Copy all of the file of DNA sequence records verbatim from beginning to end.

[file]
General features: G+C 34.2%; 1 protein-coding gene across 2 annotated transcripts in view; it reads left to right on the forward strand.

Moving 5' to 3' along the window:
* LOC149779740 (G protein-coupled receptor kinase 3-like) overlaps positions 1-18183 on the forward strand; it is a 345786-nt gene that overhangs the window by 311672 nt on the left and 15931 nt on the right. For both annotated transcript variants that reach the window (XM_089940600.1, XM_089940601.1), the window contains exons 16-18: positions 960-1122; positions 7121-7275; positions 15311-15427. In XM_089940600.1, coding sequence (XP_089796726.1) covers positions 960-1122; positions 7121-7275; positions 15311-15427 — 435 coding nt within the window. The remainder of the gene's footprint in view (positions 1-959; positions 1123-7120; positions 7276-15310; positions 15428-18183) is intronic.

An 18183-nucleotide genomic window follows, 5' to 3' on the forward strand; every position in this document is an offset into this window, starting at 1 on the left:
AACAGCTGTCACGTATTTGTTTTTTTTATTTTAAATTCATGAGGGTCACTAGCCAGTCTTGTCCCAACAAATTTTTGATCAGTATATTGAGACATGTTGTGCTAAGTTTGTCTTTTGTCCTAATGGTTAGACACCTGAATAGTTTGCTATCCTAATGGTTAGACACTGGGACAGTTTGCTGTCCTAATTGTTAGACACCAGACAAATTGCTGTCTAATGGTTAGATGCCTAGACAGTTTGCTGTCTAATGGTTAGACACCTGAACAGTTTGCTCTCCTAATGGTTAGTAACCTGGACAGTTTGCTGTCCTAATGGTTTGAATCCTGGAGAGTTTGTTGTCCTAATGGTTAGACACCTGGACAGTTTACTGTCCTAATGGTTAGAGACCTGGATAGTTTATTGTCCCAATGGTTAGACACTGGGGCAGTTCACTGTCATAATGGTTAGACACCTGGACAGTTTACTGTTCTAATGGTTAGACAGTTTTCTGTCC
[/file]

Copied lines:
General features: G+C 34.2%; 1 protein-coding gene across 2 annotated transcripts in view; it reads left to right on the forward strand.

Moving 5' to 3' along the window:
* LOC149779740 (G protein-coupled receptor kinase 3-like) overlaps positions 1-18183 on the forward strand; it is a 345786-nt gene that overhangs the window by 311672 nt on the left and 15931 nt on the right. For both annotated transcript variants that reach the window (XM_089940600.1, XM_089940601.1), the window contains exons 16-18: positions 960-1122; positions 7121-7275; positions 15311-15427. In XM_089940600.1, coding sequence (XP_089796726.1) covers positions 960-1122; positions 7121-7275; positions 15311-15427 — 435 coding nt within the window. The remainder of the gene's footprint in view (positions 1-959; positions 1123-7120; positions 7276-15310; positions 15428-18183) is intronic.

An 18183-nucleotide genomic window follows, 5' to 3' on the forward strand; every position in this document is an offset into this window, starting at 1 on the left:
AACAGCTGTCACGTATTTGTTTTTTTTATTTTAAATTCATGAGGGTCACTAGCCAGTCTTGTCCCAACAAATTTTTGATCAGTATATTGAGACATGTTGTGCTAAGTTTGTCTTTTGTCCTAATGGTTAGACACCTGAATAGTTTGCTATCCTAATGGTTAGACACTGGGACAGTTTGCTGTCCTAATTGTTAGACACCAGACAAATTGCTGTCTAATGGTTAGATGCCTAGACAGTTTGCTGTCTAATGGTTAGACACCTGAACAGTTTGCTCTCCTAATGGTTAGTAACCTGGACAGTTTGCTGTCCTAATGGTTTGAATCCTGGAGAGTTTGTTGTCCTAATGGTTAGACACCTGGACAGTTTACTGTCCTAATGGTTAGAGACCTGGATAGTTTATTGTCCCAATGGTTAGACACTGGGGCAGTTCACTGTCATAATGGTTAGACACCTGGACAGTTTACTGTTCTAATGGTTAGACAGTTTTCTGTCC